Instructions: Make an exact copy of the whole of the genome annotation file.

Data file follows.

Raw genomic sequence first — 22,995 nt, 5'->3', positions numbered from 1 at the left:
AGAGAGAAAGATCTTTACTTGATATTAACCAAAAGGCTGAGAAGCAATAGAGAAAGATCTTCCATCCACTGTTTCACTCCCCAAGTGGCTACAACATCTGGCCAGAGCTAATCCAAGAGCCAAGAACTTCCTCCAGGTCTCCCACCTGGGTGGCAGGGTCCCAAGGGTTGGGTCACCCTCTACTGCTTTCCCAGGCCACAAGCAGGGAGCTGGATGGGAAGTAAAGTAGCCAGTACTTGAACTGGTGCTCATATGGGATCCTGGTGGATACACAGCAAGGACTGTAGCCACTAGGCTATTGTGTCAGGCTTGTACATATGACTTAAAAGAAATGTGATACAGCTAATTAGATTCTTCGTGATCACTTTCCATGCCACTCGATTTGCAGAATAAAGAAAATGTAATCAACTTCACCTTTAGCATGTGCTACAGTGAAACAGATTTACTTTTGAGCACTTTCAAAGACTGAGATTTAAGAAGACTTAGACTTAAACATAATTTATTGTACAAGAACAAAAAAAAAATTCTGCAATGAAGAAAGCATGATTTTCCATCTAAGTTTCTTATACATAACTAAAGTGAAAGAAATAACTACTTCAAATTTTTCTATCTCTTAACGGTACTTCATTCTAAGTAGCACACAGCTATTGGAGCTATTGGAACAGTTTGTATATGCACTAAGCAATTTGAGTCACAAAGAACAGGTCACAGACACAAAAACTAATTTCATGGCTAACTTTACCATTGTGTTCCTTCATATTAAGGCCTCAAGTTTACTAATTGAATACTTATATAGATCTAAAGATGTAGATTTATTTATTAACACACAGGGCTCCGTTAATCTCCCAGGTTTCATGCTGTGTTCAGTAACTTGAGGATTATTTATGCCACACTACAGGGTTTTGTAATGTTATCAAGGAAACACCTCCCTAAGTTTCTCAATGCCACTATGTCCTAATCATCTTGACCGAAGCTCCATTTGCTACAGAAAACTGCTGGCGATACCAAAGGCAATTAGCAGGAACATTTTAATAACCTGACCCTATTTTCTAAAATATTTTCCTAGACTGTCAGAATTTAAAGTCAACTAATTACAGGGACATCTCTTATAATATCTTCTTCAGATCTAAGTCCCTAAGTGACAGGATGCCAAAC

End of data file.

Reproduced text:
Raw genomic sequence first — 22,995 nt, 5'->3', positions numbered from 1 at the left:
AGAGAGAAAGATCTTTACTTGATATTAACCAAAAGGCTGAGAAGCAATAGAGAAAGATCTTCCATCCACTGTTTCACTCCCCAAGTGGCTACAACATCTGGCCAGAGCTAATCCAAGAGCCAAGAACTTCCTCCAGGTCTCCCACCTGGGTGGCAGGGTCCCAAGGGTTGGGTCACCCTCTACTGCTTTCCCAGGCCACAAGCAGGGAGCTGGATGGGAAGTAAAGTAGCCAGTACTTGAACTGGTGCTCATATGGGATCCTGGTGGATACACAGCAAGGACTGTAGCCACTAGGCTATTGTGTCAGGCTTGTACATATGACTTAAAAGAAATGTGATACAGCTAATTAGATTCTTCGTGATCACTTTCCATGCCACTCGATTTGCAGAATAAAGAAAATGTAATCAACTTCACCTTTAGCATGTGCTACAGTGAAACAGATTTACTTTTGAGCACTTTCAAAGACTGAGATTTAAGAAGACTTAGACTTAAACATAATTTATTGTACAAGAACAAAAAAAAAATTCTGCAATGAAGAAAGCATGATTTTCCATCTAAGTTTCTTATACATAACTAAAGTGAAAGAAATAACTACTTCAAATTTTTCTATCTCTTAACGGTACTTCATTCTAAGTAGCACACAGCTATTGGAGCTATTGGAACAGTTTGTATATGCACTAAGCAATTTGAGTCACAAAGAACAGGTCACAGACACAAAAACTAATTTCATGGCTAACTTTACCATTGTGTTCCTTCATATTAAGGCCTCAAGTTTACTAATTGAATACTTATATAGATCTAAAGATGTAGATTTATTTATTAACACACAGGGCTCCGTTAATCTCCCAGGTTTCATGCTGTGTTCAGTAACTTGAGGATTATTTATGCCACACTACAGGGTTTTGTAATGTTATCAAGGAAACACCTCCCTAAGTTTCTCAATGCCACTATGTCCTAATCATCTTGACCGAAGCTCCATTTGCTACAGAAAACTGCTGGCGATACCAAAGGCAATTAGCAGGAACATTTTAATAACCTGACCCTATTTTCTAAAATATTTTCCTAGACTGTCAGAATTTAAAGTCAACTAATTACAGGGACATCTCTTATAATATCTTCTTCAGATCTAAGTCCCTAAGTGACAGGATGCCAAAC